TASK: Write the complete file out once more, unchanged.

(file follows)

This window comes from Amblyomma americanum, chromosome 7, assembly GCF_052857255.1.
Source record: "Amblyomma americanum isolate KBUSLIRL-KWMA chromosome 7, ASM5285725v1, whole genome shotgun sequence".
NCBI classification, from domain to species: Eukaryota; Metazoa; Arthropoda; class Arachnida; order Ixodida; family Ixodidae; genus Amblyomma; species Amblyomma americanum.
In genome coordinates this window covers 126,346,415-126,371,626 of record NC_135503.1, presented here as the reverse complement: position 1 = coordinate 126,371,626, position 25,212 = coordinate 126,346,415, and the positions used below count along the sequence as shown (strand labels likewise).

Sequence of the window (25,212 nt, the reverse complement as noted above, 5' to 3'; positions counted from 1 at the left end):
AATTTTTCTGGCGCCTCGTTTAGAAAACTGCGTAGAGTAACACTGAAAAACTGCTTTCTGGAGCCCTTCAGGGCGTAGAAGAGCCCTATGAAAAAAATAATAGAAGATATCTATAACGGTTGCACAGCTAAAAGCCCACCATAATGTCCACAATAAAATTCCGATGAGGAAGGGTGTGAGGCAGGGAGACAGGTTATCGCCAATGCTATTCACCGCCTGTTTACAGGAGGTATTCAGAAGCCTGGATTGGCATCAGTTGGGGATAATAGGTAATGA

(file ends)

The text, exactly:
This window comes from Amblyomma americanum, chromosome 7, assembly GCF_052857255.1.
Source record: "Amblyomma americanum isolate KBUSLIRL-KWMA chromosome 7, ASM5285725v1, whole genome shotgun sequence".
NCBI classification, from domain to species: Eukaryota; Metazoa; Arthropoda; class Arachnida; order Ixodida; family Ixodidae; genus Amblyomma; species Amblyomma americanum.
In genome coordinates this window covers 126,346,415-126,371,626 of record NC_135503.1, presented here as the reverse complement: position 1 = coordinate 126,371,626, position 25,212 = coordinate 126,346,415, and the positions used below count along the sequence as shown (strand labels likewise).

Sequence of the window (25,212 nt, the reverse complement as noted above, 5' to 3'; positions counted from 1 at the left end):
AATTTTTCTGGCGCCTCGTTTAGAAAACTGCGTAGAGTAACACTGAAAAACTGCTTTCTGGAGCCCTTCAGGGCGTAGAAGAGCCCTATGAAAAAAATAATAGAAGATATCTATAACGGTTGCACAGCTAAAAGCCCACCATAATGTCCACAATAAAATTCCGATGAGGAAGGGTGTGAGGCAGGGAGACAGGTTATCGCCAATGCTATTCACCGCCTGTTTACAGGAGGTATTCAGAAGCCTGGATTGGCATCAGTTGGGGATAATAGGTAATGA